United States District Court, D. South Dakota, Southern Division
ORDER AWARDING PLAINTIFF'S ATTORNEY'S
VERONICA L. DUFFY, UNITED STATES MAGISTRATE JUDGE
matter is before the court on plaintiff Kieshia Mace's
complaint alleging a violation of the Uniformed Services
Employment and Reemployment Rights Act ("USERRA"),
38 U.S.C. §§ 4301-4335. Docket No. 1. After a
successful court trial and appeal, Ms. Mace now seeks an
award of attorney's fees. See Docket Nos. 26, 44
& 49. Defendants Corey Willis and Kickbox Dakota, LLC
(collectively “Kickbox”), oppose the motion.
See Docket Nos. 45 & 50. The parties have
consented to this magistrate judge handling this case
pursuant to 28 U.S.C. § 636(c).
Mace filed her complaint October 27, 2016, after Kickbox
refused to rehire her upon her return from National Guard
duty on August 8, 2016. Ms. Mace originally pleaded claims in
two general subject areas: wrongful termination under USERRA
and wrongful refusal to pay outstanding wages under South
Dakota state law. See Docket No. 1. The state law
claims were voluntarily dismissed after Kickbox provided
discovery to Ms. Mace that it had paid her in full for all
hours she had worked. See Docket No. 20.
one-day court trial on the USERRA claim was held on April 11,
2017, after which the court found in Ms. Mace's favor.
See Docket No. 24. The court concluded Kickbox
willfully violated USERRA under 38 U.SC. § 4312, but
that Ms. Mace had failed to show Kickbox violated 8 U.S.C.
§ 4311 of USERRA, which requires a showing of
discriminatory intent. Id. The court awarded $979.20
in lost wages and an equal amount in liquidated damages.
Id. The court found in favor of a third defendant,
David Borchardt, finding he did not qualify as an employer
under USERRA. Id.
appealed to the Eighth Circuit. Mace v. Willis, 897
F.3d 926 (8th Cir. 2018). Kickbox argued on appeal that the
court had erred in holding it liable under 38 U.S.C. §
4312 because Ms. Mace was not guaranteed any hours when she
had been employed at Kickbox. Id. at 928. Kickbox
also argued that the court had erred in finding its violation
of USERRA to be willful. Id. at 928-29. The Eighth
Circuit affirmed in all respects. Id. at 929.
Mace now seeks an award of attorney's fees as follows:
Appellate Fees (50.6 hrs x $275/hr $904.48 sales
District Court Fees (71.5 hrs x $275/hr $1,
District Court Paralegal Fees (2.8 hours x $95/hr)
TOTAL FEES REQUESTED:
resists Ms. Mace's motion. See Docket No. 50.
Kickbox asserts that no attorney's fees should be awarded
for the appeal because Kickbox took the appeal in “good
faith.” Id. It also characterizes as
“grossly excessive” Ms. Mace's request for
attorney's fees at the trial court level. Id.
Kickbox does not suggest what amount of attorney's fees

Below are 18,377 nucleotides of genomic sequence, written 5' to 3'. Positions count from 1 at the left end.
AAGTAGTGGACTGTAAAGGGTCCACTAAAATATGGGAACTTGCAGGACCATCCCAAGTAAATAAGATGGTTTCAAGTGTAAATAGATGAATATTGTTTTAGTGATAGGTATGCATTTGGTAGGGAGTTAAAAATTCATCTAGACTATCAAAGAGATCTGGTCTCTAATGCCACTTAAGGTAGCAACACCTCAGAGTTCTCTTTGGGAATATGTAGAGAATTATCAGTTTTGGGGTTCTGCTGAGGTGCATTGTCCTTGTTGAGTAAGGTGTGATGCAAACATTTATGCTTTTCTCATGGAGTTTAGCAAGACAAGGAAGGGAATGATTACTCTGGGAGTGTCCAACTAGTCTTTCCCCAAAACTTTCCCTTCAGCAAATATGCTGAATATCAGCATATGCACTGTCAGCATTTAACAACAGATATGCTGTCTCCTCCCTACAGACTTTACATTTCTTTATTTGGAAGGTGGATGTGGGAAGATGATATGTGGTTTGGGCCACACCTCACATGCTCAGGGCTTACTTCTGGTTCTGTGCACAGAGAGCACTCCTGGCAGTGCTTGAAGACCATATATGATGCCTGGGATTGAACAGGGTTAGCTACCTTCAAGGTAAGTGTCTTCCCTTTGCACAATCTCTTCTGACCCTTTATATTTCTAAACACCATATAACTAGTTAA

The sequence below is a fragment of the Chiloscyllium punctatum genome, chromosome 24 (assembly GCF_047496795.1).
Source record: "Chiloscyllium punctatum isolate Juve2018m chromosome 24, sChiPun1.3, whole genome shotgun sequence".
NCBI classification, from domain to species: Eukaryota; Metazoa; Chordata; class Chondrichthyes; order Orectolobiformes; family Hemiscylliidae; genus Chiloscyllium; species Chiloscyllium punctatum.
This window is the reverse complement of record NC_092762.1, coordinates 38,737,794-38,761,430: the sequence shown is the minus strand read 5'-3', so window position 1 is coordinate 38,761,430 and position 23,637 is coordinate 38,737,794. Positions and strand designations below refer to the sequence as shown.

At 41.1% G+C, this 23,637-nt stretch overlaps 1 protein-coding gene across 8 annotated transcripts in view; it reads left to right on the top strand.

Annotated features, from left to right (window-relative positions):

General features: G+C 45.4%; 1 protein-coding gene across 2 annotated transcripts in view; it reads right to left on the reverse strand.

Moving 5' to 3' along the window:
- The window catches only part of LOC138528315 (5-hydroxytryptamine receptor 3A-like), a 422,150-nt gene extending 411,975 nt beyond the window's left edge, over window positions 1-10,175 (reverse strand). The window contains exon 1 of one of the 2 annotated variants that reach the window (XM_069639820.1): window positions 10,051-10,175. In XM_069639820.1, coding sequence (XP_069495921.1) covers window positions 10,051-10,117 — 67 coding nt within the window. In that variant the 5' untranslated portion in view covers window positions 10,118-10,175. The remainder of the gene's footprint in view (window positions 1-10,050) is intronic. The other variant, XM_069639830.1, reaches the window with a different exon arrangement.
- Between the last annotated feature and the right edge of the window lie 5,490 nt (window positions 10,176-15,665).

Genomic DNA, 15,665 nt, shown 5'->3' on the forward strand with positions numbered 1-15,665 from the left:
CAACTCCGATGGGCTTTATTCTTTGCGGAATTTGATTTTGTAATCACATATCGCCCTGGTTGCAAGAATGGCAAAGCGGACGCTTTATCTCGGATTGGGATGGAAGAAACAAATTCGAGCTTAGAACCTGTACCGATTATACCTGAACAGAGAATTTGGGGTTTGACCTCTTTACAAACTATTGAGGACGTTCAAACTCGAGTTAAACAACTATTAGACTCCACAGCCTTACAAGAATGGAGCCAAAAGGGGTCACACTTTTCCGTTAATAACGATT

it believes the court should award as reasonable fees. It
does not take issue with the hourly rate Ms. Mace's
attorney requests. Finally, it does not point out time
entries which Kickbox believes were unnecessary or excessive.
The Lodestar Method
appropriate amount of attorney's fees is highly
fact-specific to the case. There are two methods of
determining attorney's fees: the lodestar method and the
“percentage of the benefit” method. See H.J.
Inc. v. Flygt Corp., 925 F.2d 257, 259-60 (8th Cir.
1991); Comerica Mortg. Corp. v. Cenlar Fed. Svgs.
Bank, 83 F.3d 241, 246 (8th Cir. 1996); Walitalo v.
Iacocca, 968 F.2d 741, 747-48 (8th Cir. 1992). The court
has discretion to decide which method of determining fees is
appropriate. Comerica Mortg. Corp., 83 F.3d at 246.
Here, Kickbox addresses only the lodestar method, so the
court chooses to employ that method.
lodestar is figured by multiplying the number of hours
reasonably expended by the reasonable hourly rates.
Finley v. Hartford Life & Accident Ins. Co., 249
F.R.D. 329, 332-33 (N.D. Cal. Feb. 22, 2008); Tequila
Centinela, S.A. de C.V. v. Bacardi & Co., Ltd., 248
F.R.D. 64, 68 (D.D.C. 2008); Creative Resources Group of
New Jersey, Inc. v. Creative Resources Group, Inc., 212
F.R.D. 94, 103 (E.D.N.Y. 2002); Kayhill v. Unified
Gov't. of Wyandotte County, 197 F.R.D. 454, 459 (D.
Kan. 2000); and Trbovich v. Ritz-Carlton Hotel Co.,
166 F.R.D. 30, 32 (E.D. Mo. 1996). The burden is on the
moving party to prove that the request for attorney's
fees is reasonable. Tequila Centinela, S.A. de C.V.,
248 F.R.D. at 68; Creative Resources Group, Inc.,
212 F.R.D. at 103; Kayhill, 197 F.R.D. at 459.
the lodestar is calculated, there are twelve factors (the
Johnson factors),  that are relevant in considering
whether that figure should be adjusted up or down:
(1) the time and labor required;
(2) the novelty and difficulty of the questions;
(3) the skill requisite to perform the legal service
(4) the preclusion of employment by the attorney due to